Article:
Michael Hüther, director of the German Economic Institute in Cologne, considers Germany’s response to the corona crisis and the direction the economy will take.
What did Germany get right in its economic response to corona?
We have to remember that there is no purely financial or economic reason for this crisis. At the root of the last financial crisis in 2008 was mismanagement of financial markets and a lack of coordination, which led to a massive loss of trust, and that had a commensurate effect on the system. And the decline went on through Q4 of 2008 into Q1 of 2009.
The situation in the first half of 2020 was different because the decline was a straight plunge down – almost as if someone used a ruler – because of the lockdown. And this time the government reacted correctly in various phases.
First, it ensured stable corporate liquidity in March and April. That also applies to the furlough program. Then, during the second phase, it looked at preserving supply chains with an eye towards Europe, but also via interventions with the Economic Stabilisation Fund. Then, on June 3, it passed a stimulus package to address a situation where demand has fallen. The instruments and the timing were both well chosen.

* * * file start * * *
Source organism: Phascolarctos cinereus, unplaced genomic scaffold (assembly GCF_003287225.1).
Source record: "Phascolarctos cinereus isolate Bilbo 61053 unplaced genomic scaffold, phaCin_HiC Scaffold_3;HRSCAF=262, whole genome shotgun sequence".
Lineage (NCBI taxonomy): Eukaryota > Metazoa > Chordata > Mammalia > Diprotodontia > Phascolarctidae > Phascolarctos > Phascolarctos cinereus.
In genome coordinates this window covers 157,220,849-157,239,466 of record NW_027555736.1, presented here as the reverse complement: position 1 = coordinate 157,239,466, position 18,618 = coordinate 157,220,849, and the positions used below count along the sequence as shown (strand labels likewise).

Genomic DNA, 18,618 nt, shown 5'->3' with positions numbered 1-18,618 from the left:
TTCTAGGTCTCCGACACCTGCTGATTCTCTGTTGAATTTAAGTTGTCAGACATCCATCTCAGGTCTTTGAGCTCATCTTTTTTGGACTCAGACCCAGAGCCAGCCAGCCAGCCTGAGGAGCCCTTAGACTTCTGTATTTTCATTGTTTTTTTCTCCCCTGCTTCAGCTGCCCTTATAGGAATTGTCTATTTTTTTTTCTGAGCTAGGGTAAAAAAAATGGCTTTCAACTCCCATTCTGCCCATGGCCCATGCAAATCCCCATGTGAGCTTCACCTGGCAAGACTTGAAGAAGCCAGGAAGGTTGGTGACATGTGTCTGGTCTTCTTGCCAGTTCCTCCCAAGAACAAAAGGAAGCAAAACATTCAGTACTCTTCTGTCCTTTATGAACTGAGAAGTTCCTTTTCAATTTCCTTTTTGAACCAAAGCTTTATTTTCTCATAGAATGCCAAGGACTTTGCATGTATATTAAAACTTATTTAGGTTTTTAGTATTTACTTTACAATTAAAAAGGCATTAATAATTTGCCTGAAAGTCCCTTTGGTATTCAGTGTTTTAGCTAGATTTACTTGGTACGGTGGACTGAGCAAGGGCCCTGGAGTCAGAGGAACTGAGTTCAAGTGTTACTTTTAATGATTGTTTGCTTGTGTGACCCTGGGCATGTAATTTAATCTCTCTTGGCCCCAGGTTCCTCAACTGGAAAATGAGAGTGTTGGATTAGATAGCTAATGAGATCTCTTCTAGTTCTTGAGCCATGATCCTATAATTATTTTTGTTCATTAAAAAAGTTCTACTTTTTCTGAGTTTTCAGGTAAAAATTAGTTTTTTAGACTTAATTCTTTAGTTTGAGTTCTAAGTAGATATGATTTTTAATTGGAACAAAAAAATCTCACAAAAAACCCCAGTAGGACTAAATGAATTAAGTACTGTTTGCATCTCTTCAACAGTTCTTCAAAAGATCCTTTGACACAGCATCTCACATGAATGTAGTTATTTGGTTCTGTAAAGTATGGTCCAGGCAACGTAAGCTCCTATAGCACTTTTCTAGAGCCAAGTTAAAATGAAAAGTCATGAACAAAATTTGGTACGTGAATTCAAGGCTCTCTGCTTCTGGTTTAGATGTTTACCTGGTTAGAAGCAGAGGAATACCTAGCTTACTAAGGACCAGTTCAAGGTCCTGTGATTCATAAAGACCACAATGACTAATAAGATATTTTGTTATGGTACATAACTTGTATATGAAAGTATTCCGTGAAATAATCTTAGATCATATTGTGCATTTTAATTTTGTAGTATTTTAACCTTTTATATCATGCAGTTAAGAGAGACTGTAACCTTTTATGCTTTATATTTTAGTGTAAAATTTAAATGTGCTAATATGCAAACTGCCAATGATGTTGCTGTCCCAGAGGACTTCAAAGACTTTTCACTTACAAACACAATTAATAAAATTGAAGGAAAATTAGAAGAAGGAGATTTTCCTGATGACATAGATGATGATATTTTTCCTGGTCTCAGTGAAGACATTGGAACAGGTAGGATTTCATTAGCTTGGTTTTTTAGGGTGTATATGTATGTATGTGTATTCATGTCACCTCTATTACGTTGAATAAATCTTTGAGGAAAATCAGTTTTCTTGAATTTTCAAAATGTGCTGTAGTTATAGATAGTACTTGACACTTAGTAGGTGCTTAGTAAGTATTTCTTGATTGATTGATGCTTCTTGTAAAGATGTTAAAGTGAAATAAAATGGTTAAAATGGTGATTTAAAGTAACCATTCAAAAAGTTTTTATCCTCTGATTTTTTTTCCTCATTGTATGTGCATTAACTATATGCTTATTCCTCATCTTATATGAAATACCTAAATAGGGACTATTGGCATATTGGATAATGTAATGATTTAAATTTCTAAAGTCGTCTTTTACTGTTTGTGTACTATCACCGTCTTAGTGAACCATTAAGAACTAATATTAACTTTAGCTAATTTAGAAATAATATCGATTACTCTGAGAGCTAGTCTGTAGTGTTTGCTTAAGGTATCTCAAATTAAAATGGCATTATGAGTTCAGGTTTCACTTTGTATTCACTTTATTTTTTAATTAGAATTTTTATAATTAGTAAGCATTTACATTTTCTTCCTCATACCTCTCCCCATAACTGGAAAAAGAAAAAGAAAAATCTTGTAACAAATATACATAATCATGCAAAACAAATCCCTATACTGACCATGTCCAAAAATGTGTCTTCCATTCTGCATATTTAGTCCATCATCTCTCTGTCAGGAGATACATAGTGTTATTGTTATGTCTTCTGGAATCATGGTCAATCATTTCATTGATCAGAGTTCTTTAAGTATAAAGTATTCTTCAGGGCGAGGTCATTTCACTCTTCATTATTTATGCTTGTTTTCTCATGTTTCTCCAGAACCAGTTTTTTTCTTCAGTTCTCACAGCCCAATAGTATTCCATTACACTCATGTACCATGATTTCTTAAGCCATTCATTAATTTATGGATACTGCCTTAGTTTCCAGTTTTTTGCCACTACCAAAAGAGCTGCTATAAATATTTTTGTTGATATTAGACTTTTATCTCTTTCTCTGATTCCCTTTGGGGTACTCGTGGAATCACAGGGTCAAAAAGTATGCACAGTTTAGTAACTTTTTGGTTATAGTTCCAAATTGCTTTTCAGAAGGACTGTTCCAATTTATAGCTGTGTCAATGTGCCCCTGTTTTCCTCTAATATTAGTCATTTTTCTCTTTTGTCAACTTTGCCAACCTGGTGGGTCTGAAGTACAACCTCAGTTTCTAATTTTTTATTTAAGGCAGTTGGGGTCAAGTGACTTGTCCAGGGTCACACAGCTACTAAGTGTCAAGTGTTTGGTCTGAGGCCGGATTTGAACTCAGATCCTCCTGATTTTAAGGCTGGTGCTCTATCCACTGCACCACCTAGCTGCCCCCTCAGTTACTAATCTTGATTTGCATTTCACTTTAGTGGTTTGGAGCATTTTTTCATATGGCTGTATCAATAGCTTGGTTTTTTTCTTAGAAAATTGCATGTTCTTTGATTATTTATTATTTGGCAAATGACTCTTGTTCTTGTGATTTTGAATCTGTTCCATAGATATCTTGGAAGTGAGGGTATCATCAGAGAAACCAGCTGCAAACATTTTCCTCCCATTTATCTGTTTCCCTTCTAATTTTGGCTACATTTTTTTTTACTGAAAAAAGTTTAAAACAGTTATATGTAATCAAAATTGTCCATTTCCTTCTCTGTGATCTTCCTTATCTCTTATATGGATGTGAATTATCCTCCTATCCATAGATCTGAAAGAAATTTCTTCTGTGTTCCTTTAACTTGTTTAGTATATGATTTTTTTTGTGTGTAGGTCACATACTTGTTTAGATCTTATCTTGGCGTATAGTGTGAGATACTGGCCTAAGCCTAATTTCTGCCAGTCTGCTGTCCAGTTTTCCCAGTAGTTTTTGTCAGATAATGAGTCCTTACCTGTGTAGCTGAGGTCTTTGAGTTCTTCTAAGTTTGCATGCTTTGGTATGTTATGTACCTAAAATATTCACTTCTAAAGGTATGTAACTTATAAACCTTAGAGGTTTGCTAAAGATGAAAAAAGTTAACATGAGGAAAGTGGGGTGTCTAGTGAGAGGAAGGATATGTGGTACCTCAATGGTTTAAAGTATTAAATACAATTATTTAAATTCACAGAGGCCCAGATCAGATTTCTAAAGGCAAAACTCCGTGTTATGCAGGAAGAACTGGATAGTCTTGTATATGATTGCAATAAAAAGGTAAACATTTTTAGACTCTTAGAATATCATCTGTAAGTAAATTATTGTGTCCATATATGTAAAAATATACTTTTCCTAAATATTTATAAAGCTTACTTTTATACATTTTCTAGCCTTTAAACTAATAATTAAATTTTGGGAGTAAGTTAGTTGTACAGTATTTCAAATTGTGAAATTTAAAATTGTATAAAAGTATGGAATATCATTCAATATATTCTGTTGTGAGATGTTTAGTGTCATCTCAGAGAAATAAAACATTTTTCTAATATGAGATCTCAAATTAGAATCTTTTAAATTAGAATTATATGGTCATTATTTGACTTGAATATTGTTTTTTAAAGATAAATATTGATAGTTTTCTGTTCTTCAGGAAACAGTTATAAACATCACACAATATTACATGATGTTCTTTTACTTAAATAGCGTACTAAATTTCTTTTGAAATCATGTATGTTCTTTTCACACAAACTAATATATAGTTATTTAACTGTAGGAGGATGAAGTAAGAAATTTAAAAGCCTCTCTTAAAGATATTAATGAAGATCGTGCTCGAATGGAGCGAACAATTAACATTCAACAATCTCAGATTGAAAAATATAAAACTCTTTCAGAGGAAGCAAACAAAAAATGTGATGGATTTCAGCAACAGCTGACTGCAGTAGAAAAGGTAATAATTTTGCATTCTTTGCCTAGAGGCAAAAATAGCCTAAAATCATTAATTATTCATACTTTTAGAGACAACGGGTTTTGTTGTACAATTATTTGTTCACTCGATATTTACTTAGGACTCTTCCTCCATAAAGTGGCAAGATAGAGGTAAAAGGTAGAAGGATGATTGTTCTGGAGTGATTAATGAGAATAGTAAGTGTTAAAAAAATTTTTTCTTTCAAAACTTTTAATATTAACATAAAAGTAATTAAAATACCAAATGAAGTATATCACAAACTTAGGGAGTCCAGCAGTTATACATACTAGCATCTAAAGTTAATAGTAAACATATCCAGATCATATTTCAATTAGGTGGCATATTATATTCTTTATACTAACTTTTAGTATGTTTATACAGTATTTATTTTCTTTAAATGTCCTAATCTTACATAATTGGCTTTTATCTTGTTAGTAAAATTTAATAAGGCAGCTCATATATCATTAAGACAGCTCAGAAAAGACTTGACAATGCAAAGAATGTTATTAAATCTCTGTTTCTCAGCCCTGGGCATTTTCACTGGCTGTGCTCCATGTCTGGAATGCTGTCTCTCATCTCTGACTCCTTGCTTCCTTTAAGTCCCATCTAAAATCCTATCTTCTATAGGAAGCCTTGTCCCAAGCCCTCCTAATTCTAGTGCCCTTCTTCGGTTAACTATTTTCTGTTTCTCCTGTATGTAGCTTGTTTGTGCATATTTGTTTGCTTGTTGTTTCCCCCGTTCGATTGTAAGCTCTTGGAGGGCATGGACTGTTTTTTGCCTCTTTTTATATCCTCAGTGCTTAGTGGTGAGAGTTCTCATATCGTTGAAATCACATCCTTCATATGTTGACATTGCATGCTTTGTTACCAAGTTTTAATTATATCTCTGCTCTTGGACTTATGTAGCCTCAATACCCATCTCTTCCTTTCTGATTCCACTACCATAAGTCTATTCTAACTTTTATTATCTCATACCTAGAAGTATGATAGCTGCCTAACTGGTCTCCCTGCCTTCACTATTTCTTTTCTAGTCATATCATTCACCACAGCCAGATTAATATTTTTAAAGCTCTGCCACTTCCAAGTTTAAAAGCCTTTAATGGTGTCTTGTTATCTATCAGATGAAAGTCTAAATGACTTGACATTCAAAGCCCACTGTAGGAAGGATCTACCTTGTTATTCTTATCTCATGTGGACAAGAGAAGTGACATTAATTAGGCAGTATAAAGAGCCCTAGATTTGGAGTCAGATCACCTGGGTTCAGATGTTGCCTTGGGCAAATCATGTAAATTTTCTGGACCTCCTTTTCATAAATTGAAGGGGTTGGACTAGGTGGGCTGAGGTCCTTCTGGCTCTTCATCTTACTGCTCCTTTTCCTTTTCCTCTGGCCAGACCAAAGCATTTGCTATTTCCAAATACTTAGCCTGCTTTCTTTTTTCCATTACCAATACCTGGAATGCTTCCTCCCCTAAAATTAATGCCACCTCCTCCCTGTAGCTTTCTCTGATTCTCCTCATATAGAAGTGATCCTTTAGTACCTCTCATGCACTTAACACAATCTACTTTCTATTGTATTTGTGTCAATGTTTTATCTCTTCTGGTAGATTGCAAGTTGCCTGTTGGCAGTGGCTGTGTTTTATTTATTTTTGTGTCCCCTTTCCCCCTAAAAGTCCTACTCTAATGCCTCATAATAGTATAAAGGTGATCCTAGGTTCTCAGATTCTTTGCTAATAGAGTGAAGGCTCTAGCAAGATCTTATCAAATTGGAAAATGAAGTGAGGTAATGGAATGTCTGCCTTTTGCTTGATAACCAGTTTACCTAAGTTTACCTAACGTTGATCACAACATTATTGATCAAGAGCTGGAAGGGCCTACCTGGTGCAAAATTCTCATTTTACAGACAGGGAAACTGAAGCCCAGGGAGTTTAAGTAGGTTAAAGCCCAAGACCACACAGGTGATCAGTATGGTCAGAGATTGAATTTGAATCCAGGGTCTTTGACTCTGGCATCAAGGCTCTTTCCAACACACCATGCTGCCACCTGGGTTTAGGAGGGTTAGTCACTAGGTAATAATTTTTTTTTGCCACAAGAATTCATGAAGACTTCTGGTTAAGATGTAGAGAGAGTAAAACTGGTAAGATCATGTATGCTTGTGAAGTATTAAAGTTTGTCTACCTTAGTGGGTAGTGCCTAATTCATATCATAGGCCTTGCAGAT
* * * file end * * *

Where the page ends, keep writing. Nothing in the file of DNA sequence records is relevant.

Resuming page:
Was any one instrument particularly important?
The furlough program was certainly important. It was introduced and tested out during the financial crisis (2008 – 2009). A lot was done in credit availability, which I also see as important. And now there is a surprise VAT cut of EUR 20 billion in the second half of 2020, which is helping to provide economic impulses. We are going well beyond what was in both economic packages 10 years ago.
Is Germany making sufficient progress on issues like digital infrastructure and climate-friendly technology?
Firstly, economic stimulus policy is not structural policy. The first part of the June 3 package was about stimulating the economy, which was the right way to go. Economic stimulus has to be timely, targeted and temporary. That has been the case, so it should be effective.
Secondly, in May, some colleagues and I presented a second program to stimulate growth. It includes electric vehicle charging infrastructure, hydrogen strategy and 5G – these are the structural elements that will be needed in the mid-term and that will last well into 2021 and 2022.
How is Germany trying to attract foreign investors?
The government is trying to create favorable conditions for Germany as a business location. Part of the stimulus package is that we’ll be reviewing our entire business tax legislation. Efforts to reduce bureaucracy have been going on for years. And then there’s the support for research and development. These are all important elements.
Foto: Michael Hüther / © Institut der deutschen Wirtschaft